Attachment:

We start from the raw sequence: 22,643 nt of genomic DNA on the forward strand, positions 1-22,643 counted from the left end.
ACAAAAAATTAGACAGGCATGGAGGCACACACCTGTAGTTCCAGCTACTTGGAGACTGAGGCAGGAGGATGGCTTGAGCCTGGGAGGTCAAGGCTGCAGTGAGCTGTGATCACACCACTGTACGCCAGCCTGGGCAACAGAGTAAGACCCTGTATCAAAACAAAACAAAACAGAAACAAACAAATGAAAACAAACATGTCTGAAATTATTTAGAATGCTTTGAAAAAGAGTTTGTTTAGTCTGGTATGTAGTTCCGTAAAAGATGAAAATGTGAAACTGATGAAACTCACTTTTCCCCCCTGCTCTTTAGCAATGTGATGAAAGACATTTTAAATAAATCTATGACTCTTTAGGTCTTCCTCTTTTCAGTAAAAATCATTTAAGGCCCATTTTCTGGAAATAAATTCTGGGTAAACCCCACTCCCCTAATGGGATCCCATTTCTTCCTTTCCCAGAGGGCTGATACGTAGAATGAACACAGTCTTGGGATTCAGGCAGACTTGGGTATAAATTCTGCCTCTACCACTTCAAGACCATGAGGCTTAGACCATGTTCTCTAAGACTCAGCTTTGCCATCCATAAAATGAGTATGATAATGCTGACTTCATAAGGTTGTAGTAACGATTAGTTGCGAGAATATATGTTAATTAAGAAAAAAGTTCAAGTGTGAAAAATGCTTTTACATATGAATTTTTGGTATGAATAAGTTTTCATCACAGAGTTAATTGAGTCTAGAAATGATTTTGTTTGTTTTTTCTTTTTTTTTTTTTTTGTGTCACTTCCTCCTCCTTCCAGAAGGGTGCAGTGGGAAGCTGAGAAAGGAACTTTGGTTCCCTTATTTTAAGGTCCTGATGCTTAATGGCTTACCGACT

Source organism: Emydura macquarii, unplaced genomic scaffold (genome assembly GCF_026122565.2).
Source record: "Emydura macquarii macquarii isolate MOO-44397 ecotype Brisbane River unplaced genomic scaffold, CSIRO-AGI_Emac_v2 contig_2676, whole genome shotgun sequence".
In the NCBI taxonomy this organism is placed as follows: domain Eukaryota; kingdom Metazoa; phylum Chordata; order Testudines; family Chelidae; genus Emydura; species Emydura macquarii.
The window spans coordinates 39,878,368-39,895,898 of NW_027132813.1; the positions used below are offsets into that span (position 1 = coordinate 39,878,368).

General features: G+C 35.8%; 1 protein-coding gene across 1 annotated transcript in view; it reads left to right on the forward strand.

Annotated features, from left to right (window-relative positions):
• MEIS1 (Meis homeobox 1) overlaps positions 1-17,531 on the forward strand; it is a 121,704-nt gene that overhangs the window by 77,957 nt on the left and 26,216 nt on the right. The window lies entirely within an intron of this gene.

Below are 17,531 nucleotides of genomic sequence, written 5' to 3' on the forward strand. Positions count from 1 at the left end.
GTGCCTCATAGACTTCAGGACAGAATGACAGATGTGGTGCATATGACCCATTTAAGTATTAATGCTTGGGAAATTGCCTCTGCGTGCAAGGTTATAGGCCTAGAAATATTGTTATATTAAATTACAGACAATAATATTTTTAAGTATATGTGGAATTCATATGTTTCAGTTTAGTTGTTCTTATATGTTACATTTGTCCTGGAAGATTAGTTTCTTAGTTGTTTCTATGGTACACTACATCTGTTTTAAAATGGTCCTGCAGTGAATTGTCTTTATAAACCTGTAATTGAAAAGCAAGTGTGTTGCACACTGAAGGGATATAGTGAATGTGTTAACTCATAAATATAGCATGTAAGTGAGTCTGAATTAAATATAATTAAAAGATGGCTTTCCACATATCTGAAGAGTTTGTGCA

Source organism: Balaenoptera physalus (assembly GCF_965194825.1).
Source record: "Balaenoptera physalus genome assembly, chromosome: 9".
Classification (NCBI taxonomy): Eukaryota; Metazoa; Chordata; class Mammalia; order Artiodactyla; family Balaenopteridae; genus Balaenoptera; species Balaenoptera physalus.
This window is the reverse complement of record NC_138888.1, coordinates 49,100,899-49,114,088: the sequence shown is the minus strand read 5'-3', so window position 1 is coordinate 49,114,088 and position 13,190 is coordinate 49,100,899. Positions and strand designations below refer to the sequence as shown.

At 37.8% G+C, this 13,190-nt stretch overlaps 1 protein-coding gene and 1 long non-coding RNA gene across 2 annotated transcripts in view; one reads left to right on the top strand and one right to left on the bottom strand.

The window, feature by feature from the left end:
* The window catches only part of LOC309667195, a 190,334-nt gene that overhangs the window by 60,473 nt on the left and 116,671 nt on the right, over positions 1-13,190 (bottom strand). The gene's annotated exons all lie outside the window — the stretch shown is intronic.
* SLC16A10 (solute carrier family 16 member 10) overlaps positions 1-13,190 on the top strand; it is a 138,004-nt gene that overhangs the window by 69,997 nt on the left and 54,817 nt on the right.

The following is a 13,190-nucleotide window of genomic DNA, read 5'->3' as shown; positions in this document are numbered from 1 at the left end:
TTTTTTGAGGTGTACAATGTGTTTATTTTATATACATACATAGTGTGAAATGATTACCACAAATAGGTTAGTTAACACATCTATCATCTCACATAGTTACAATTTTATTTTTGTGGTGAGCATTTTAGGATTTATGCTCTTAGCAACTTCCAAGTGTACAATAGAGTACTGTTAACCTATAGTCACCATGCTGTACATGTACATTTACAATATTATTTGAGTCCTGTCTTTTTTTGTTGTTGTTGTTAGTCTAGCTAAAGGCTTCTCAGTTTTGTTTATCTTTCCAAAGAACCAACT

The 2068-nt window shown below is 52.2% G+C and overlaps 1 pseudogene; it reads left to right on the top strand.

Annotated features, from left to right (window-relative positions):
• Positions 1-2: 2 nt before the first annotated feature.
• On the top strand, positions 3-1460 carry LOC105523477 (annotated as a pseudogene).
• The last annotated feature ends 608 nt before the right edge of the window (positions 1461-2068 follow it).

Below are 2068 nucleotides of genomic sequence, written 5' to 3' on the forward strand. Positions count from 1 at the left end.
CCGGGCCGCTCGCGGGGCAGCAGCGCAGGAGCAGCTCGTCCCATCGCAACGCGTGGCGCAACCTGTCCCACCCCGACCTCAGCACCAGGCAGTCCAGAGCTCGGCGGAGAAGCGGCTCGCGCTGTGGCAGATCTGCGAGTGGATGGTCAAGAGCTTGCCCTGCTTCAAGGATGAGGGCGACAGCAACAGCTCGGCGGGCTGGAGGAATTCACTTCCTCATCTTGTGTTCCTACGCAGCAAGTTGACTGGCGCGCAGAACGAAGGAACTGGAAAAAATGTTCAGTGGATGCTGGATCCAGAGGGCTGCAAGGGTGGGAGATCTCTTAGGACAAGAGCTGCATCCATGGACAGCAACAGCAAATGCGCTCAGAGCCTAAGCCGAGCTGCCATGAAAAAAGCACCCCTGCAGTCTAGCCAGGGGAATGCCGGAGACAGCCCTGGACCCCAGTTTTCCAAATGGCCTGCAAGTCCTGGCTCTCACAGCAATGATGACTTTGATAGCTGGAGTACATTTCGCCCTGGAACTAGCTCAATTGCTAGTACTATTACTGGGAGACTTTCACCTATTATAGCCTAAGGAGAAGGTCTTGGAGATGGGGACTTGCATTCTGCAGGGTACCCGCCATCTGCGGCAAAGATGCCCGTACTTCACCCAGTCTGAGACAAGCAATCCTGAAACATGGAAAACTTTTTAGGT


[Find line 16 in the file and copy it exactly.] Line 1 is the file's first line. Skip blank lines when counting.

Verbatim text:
At 37.8% G+C, this 13,190-nt stretch overlaps 1 protein-coding gene and 1 long non-coding RNA gene across 2 annotated transcripts in view; one reads left to right on the top strand and one right to left on the bottom strand.